Just The Tonic at the Caves, until 26 Aug.
tw rating 4/5 | [Stephanie Stapleton]

Siblings: Acting Out (Maddy and Marina Bye with Mandy Ward Artist Management)
Wrapping your sibling's head in elastic bands, sabotaging their confidence at every available opportunity and making up ridiculous scenes in which you continually try to outdo each other - signs of a toxic sibling rivalry, or the ingredients of a hysterical comedy show? In a set reminiscent of deliriously hyper childhood playdates, real life sisters Maddy and Marina Bye bring the two together, creating a ridiculously absurd sketch show that is hilariously relatable, especially for anybody that has ever spent time around competitive sisters. Fighting for the limelight, the pair will stop at nothing, aggressively singing, clowning and shoving in a desperate attempt to outdo one another. I left with tears on my cheeks, extremely relieved to have brothers.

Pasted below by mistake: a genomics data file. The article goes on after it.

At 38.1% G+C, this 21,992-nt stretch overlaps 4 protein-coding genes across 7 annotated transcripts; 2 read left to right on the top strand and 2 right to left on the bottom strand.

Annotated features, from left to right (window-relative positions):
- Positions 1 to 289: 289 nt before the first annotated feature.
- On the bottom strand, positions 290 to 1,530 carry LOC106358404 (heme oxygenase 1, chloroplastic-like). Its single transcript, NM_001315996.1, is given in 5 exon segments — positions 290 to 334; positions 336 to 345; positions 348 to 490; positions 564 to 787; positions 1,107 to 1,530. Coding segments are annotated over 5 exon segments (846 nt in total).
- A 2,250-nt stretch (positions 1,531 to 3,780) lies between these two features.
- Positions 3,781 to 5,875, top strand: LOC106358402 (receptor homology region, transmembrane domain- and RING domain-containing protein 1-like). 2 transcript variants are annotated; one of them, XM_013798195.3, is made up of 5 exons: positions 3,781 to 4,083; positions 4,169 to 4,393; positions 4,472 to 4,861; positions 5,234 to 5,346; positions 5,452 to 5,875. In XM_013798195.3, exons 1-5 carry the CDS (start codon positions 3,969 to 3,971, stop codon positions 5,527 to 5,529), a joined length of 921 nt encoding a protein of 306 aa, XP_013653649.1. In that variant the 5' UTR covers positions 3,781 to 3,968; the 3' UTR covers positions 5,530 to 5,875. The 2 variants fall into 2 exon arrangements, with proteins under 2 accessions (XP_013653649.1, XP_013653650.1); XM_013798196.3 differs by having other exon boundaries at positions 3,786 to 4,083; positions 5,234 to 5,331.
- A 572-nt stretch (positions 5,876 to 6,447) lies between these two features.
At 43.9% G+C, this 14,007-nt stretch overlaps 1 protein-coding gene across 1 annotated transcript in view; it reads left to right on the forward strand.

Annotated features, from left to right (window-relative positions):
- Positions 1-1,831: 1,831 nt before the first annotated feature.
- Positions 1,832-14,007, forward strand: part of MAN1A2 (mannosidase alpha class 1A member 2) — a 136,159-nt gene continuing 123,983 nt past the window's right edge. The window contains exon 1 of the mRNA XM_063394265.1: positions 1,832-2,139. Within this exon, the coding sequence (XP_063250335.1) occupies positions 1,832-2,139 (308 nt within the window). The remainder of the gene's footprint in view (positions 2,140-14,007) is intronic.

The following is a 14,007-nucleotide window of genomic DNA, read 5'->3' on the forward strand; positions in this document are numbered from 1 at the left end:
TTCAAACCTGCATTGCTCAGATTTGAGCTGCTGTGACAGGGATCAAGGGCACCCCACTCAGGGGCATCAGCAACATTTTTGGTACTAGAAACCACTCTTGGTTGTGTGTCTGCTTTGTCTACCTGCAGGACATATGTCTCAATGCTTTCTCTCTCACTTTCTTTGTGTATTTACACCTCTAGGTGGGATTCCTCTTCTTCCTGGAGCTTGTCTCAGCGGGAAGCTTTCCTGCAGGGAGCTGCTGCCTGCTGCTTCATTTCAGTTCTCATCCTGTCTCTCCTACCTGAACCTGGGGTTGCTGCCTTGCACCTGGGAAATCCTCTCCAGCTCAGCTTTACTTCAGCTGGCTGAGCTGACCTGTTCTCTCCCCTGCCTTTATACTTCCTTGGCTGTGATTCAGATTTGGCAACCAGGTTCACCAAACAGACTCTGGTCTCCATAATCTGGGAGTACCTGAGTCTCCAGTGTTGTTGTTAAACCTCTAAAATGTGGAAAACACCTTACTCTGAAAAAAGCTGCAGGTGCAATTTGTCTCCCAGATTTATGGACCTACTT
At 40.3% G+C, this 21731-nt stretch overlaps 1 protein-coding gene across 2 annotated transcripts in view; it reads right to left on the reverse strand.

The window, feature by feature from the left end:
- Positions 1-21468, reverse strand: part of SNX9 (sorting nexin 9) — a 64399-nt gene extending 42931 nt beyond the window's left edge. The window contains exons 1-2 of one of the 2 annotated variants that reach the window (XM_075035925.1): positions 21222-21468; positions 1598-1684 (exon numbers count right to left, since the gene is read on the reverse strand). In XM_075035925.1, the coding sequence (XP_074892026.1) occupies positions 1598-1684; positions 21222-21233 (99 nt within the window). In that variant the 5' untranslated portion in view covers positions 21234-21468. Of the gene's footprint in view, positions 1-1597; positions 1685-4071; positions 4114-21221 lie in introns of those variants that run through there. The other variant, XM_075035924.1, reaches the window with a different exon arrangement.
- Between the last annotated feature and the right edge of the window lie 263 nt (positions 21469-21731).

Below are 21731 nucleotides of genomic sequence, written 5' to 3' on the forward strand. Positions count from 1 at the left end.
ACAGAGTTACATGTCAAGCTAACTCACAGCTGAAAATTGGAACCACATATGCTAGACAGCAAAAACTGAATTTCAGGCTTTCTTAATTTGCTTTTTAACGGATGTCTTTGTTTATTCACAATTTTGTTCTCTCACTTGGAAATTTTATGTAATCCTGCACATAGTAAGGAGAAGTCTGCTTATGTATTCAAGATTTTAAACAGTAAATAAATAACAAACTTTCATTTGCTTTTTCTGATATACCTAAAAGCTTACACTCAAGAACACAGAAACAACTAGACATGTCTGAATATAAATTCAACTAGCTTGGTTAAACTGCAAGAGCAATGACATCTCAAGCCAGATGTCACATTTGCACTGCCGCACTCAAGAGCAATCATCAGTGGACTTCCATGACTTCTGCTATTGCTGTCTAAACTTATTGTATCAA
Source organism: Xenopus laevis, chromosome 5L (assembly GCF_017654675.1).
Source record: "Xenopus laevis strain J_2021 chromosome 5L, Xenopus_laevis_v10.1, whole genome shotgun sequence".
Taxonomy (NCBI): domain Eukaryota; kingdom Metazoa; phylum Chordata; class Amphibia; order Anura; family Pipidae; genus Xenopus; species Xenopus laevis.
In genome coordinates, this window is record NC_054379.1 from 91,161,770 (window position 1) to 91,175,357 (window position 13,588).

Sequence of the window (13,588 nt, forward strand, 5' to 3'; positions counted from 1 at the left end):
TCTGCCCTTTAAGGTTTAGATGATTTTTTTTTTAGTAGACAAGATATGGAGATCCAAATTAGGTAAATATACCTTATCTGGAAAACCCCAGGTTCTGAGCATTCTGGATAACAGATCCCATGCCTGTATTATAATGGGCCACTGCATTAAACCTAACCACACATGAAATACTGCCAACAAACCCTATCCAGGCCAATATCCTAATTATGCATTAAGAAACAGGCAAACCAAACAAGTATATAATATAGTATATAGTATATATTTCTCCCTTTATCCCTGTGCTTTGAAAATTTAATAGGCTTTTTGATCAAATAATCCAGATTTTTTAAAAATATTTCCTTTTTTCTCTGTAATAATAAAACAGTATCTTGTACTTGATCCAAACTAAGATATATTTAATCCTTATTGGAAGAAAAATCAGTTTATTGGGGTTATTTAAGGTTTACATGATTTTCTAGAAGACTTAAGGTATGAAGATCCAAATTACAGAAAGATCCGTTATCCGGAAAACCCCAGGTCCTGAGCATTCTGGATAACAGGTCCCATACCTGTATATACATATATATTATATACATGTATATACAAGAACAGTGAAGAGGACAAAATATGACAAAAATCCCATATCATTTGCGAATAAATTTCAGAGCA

Underbelly George Square, until 27 Aug.
tw rating 4/5 | [Stephanie Stapleton]

Stuart Mitchell: Gordon Ramsay's Karma Cafe (Gilded Balloon and Stuart Mitchell present...)
Stuart Mitchell has a lot to atone for - he used to work in finance. He used to make a lot of money by fleecing people and he used to love it. The story of what caused him to abandon this life for the considerably less lucrative racket of stand-up comedy is the basis of his show, and it proves a solid foundation for a great hour of stand-up. One inspiration for Mitchell's eureka moment was a lunch at Gordon Ramsay's London restaurant, and Mitchell's deadpan Glasgow delivery is the perfect medium for mocking the absurdities of haute cuisine (the reveal of the bill is deeply shocking). Stuart Mitchell may be seeking redemption, but he couldn't have chosen a better path.